FIGS. 1-9 illustrate the preferred embodiment of the apparatus of the present invention, and the method for utilizing the present invention in the preferred embodiment, by the numeral 10. As illustrated, apparatus 10 comprises a first elongated outer sheath 12 having a proximal end 14 and a distal end 16 and also including a continuous bore 18 throughout the entire length of elongated sheath 12. Prior to a further discussion of the apparatus as illustrated in FIG. 1, reference is made to FIGS. 2 and 3, which illustrate a standard surgical instrument known as a trocar 20, which is common in the art, or laparoscopic surgery and includes an upper body portion 22, and a lower housing portion 24, which in utilization, the end 25 of housing 24 is inserted through the layer of skin 26 of a patient, so that surgical instruments may be utilized through the continuous bore 27 in instrument 20, and surgery can take place through the surgeon maneuvering the instruments outside of the patient, while the surgical technique takes place through the trocar instrument. This is a common surgical technique, and for purposes of this invention need not be explained further.

FIG. 3, would illustrate apparatus 10 being utilized through the trocar instrument 20, in the manner in which all surgical instruments are utilized in such a technique. That is outer sheath 12 has been inserted through the housing 24 of instrument 20, with the distal end 16 of outer sheath 12 extending into, for example, the abdominal cavity 30 of the patient, so that the instrument may be utilized in the same manner as other surgical instruments in this type of surgery. Therefore, it is necessary that the length of the instrument of apparatus 10, in particular outer sheath 12, be of sufficient length so that the proximal end 14 of the sheath 12 extend out of the upper end of the housing 24 of instrument 20, while the distal end 16 of sheath 12 extend into the abdominal cavity 30 to perform its function as will be discussed further.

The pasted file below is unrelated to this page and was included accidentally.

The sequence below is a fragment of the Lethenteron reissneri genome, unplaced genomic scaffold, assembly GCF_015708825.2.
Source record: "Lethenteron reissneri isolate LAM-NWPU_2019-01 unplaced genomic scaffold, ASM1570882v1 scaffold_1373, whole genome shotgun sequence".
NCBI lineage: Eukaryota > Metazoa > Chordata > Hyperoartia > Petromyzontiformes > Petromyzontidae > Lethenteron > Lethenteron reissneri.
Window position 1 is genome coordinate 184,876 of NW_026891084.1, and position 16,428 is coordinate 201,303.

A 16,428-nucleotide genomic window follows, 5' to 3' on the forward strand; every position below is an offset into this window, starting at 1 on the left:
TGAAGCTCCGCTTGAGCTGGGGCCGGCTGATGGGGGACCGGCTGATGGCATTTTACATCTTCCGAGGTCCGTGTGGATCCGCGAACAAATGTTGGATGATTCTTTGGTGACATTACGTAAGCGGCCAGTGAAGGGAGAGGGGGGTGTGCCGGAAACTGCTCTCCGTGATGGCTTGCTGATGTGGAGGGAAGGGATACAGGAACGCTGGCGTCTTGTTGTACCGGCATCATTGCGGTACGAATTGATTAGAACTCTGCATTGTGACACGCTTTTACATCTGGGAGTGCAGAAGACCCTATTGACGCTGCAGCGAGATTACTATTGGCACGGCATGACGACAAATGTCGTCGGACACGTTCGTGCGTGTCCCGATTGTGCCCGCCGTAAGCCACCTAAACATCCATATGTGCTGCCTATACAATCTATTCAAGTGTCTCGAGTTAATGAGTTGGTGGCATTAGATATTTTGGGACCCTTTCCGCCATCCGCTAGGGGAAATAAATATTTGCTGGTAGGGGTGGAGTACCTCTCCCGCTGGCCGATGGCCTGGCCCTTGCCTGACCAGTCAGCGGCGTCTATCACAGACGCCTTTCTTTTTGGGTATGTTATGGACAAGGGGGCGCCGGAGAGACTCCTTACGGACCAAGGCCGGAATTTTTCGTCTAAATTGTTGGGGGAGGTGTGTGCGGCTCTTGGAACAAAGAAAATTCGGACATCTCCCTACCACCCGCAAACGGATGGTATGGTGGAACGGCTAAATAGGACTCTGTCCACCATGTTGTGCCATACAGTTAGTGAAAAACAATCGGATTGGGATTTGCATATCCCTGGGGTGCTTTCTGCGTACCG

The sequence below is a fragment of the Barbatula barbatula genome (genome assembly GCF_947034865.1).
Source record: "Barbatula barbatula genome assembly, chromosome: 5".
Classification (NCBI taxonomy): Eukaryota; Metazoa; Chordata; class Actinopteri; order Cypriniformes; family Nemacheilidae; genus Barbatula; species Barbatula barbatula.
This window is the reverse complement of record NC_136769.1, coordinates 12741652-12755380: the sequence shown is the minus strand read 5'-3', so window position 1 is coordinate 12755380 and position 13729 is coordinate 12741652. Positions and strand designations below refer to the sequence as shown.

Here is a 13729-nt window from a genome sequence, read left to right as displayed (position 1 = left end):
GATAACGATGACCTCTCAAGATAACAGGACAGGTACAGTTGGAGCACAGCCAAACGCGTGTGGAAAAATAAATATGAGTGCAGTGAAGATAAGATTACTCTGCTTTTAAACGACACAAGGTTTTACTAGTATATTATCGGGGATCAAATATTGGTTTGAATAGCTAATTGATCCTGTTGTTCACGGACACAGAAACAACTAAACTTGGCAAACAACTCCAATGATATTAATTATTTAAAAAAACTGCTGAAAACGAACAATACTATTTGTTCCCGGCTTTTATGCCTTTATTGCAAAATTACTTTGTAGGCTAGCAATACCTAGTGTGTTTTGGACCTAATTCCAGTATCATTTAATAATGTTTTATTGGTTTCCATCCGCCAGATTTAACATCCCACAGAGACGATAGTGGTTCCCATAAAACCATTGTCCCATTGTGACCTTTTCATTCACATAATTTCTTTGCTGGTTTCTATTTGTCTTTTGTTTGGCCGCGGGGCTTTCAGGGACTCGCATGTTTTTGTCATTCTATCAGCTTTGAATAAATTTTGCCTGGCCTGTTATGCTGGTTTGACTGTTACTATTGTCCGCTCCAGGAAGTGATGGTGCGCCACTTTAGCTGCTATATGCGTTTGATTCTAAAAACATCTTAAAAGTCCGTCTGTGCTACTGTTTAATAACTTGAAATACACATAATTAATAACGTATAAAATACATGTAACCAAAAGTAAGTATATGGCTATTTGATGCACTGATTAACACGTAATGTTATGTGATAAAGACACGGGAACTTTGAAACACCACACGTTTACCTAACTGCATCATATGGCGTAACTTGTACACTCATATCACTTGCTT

Returning now to the structure of the composite apparatus 10, again making reference to FIG. 1, there would be further included an inner housing 40 slidably engaged into the bore 18 of outer sheath 12, and being of sufficient length to have a proximal end portion 42 having, in the preferred embodiment, a layer of material 44 which serves as a means for grasping the proximal end of inner housing 40 during its manipulation. In addition, inner housing 40 likewise includes a bore 46 throughout its length, for accommodating a third elongated member 50, also referred to as a primary piercing member. Member 50 likewise has proximal and distal ends, a barrel portion 52, with a bore 54 therethrough for accommodating a catheter, as will be explained further. Member 50 is likewise insertable into the bore 46 of inner housing 40, during use. As illustrated, elongated member 50 would further include a pointed needle portion 56 on its distal end with needle portion 56 having a point 60 for inserting into the wall of a duct or vessel, as will be explained further.

Turning now to the relationship between outer sheath 12, inner housing 40, and elongated member 50, working in combination as apparatus 10, reference is made to the figures. As illustrated, the distal end 16 of outer sheath 12 further comprises a means for isolating and supporting a section of a vessel or duct that would be treated with the present invention. As illustrated more clearly in FIGS. 4 and 5, this means would comprise an extended foot member 62 extending outward from the distal end 16 of inner sheath 40, with the foot member 62 including an arm 64, which would culminate in a arcuate grasping portion 66, having an opening 68 in its side wall 70, the opening 68 of sufficient width in order to allow the sliding of a vessel or duct 80 resting within the grasping portion 66 as illustrated in FIG. 5.